•Pick "safe places" in each room of your home. A safe place could be under a sturdy table or desk or against an interior wall away from windows, bookcases, or tall furniture that could fall on you. The shorter the distance to move to safety, the less likely you will be injured. Injury statistics show that people moving as little as 10 feet during an earthquake's shaking are most likely to be injured. Also pick safe places, in your office, school and other buildings you are frequently in.

•Protect your eyes by keeping your head down.

•If you must leave a building after the shaking stops, use the stairs, not the elevator. As a precaution, use the stairs.

•If you're outside in an earthquake, stay outside. Move away from buildings, trees, streetlights, and power lines. Crouch down and cover your head. Many injuries occur within 10 feet of the entrance to buildings. Bricks, roofing, and other materials can fall from buildings, injuring persons nearby. Trees, streetlights, and power lines may also fall, causing damage or injury.

•Discuss earthquakes with your family. Everyone should know what to do in case all family members are not together. Discussing earthquakes ahead of time helps reduce fear and anxiety and lets everyone know how to respond. (Probably we can discuss in late night weddings which are quiet common these days)

•Talk with your insurance agent. Different areas have different requirements for earthquake protection. Study locations of active faults, and if you are at risk, consider purchasing earthquake insurance.


•Secure items that might fall (televisions, books, computers, etc.). Falling items can cause damage or injury.

•Hang heavy items, such as pictures and mirrors, away from beds, couches, and anywhere people sit. Earthquakes can knock things off walls, causing damage or injury. During earthquakes, overhead light fixtures are the most common items to fall, causing damage or injury.

•Repair any deep cracks in ceilings or foundations. Get expert advice if there are signs of structural defects. Earthquakes can turn cracks into ruptures and make smaller problems bigger.

•Consider having your building evaluated by a professional structural design engineer. Ask about home repair and strengthening tips for exterior features, such as porches, front and back decks, sliding glass doors, canopies, carports, and garage doors. Learn about additional ways you can protect your home. A professional can give you advice on how to reduce potential damage.

•Follow local seismic building standards and safe land use codes that regulate land use along fault lines. Some municipalities, counties, and states have enacted codes and standards to protect property and occupants. Learn about your area's codes before construction. ( There will be problem finding such codes here)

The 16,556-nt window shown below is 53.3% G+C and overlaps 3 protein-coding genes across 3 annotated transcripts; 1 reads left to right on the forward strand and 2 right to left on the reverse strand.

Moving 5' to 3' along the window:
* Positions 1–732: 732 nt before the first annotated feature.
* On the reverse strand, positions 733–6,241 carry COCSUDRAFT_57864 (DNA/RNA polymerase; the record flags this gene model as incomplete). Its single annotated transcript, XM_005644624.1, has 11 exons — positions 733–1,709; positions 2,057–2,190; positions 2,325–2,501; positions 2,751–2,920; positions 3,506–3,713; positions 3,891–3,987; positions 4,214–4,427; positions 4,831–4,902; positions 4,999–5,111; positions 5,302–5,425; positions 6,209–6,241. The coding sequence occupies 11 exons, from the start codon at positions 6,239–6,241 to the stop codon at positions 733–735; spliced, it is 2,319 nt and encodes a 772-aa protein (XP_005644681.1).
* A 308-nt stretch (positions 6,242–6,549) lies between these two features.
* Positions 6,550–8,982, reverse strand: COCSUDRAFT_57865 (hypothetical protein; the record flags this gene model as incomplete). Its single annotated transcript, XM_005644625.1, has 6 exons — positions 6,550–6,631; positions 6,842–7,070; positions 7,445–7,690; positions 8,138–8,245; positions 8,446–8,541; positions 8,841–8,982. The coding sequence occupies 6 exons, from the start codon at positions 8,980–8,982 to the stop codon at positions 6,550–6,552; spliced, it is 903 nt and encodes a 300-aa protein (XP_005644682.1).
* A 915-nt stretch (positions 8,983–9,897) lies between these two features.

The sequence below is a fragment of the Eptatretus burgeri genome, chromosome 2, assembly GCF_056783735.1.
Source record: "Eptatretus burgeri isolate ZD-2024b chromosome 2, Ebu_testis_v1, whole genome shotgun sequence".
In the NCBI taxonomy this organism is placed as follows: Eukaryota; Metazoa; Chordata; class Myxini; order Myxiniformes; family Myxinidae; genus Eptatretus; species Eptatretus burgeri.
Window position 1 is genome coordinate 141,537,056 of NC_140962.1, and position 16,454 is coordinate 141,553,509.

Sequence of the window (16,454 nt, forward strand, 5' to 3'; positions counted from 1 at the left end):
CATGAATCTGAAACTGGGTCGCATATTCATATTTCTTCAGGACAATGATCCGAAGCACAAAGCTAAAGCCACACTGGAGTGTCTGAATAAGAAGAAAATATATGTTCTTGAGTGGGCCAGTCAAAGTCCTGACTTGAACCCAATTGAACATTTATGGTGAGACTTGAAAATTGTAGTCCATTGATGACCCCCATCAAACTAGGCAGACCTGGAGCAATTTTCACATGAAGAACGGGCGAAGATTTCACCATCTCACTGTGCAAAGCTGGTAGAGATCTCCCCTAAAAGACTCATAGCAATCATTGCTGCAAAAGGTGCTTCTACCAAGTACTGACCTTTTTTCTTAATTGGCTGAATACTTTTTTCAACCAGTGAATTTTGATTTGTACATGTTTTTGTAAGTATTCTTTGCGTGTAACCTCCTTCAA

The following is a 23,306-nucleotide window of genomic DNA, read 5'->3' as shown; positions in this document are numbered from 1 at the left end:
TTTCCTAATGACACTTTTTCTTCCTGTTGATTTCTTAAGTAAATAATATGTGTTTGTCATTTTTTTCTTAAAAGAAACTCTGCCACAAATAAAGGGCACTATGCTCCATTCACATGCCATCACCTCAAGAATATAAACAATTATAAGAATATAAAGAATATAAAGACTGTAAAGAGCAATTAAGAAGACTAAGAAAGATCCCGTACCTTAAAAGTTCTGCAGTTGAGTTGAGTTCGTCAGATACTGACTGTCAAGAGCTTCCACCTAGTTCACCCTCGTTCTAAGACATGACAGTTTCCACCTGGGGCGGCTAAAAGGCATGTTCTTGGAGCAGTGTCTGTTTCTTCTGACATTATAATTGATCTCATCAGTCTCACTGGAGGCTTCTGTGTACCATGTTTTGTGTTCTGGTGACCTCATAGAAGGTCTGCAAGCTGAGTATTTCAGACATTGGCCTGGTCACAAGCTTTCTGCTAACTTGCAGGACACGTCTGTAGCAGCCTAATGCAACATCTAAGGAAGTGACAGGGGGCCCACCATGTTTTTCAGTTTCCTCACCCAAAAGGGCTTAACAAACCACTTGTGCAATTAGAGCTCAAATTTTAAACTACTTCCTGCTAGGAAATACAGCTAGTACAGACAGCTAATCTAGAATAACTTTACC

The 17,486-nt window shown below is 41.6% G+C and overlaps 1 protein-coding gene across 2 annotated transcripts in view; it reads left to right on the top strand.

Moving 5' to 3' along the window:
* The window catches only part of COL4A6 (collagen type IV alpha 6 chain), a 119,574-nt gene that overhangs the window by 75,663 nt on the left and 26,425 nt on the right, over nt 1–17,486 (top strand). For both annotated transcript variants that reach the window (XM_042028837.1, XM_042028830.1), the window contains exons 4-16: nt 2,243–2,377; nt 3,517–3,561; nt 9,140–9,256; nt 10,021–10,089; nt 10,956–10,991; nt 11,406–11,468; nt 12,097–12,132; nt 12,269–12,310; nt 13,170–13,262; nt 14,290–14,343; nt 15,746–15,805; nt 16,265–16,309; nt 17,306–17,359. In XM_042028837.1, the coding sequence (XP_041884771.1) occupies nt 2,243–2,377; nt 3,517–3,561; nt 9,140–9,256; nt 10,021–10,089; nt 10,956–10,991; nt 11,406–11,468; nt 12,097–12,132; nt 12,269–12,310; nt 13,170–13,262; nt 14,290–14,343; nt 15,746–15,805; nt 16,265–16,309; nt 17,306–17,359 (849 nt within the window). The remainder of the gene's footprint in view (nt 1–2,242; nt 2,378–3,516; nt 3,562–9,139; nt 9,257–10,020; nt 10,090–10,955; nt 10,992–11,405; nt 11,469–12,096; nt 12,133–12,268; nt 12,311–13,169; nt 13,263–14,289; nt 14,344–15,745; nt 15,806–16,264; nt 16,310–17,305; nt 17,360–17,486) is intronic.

•It is very dangerous to try to leave a building during an earthquake because objects can fall on you. Many fatalities occur when people run outside of buildings, only to be killed by falling debris from collapsing walls.

•If you are in bed, in a building built with proper design code hold on and stay there, protecting your head with a pillow. You are less likely to be injured staying where you are. Broken glass on the floor has caused injury to those who have rolled to the floor or tried to get to doorways.

•If you are outdoors, find a clear spot away from buildings, trees, streetlights, and power lines. Drop to the ground and stay there until the shaking stops. Injuries can occur from falling trees, street-lights and power lines, or building debris.

•If you are in a vehicle, pull over to a clear location, stop and stay there with your seatbelt fastened until the shaking has stopped. Trees, power lines, poles, street signs, and other overhead items may fall during earthquakes. Stopping will help reduce your risk, and a hard-topped vehicle will help protect you from flying or falling objects. Once the shaking has stopped, proceed with caution. Avoid bridges or ramps that might have been damaged by the quake.

•Stay indoors until the shaking stops and you're sure it's safe to exit. More injuries happen when people move during the shaking of an earthquake. After the shaking has stopped, if you go outside, move quickly away from the building to prevent injury from falling debris.

•Stay away from windows. Windows can shatter with such force that you can be injured several feet away.


We have special links with Iran, Turkey, Algeria and India also falling in the club. They are known to be earthquake friendly countries and have learned ground lessons. Let's adopt a joint strategy of knowledge sharing specially in mapping and use of software for better evaluation. I am sure Higher Education Commission can allocate some fund for more research. A team comprising of Geologists, Civil Engineer, Architect and Material Scientist and Meteorologist can be set up as a Task force to classify our country into five zones according to intensity factor.

COMSTECH can play a useful role in funding research. As most of the Muslim countries are in the HIT LIST.

In the end I would request KBCA to issue a certificate that all buildings in Karachi are safe and can stand 8.0 intensity on Richter scale. And in case we become victim what will the controller say when we meet again. SORRY?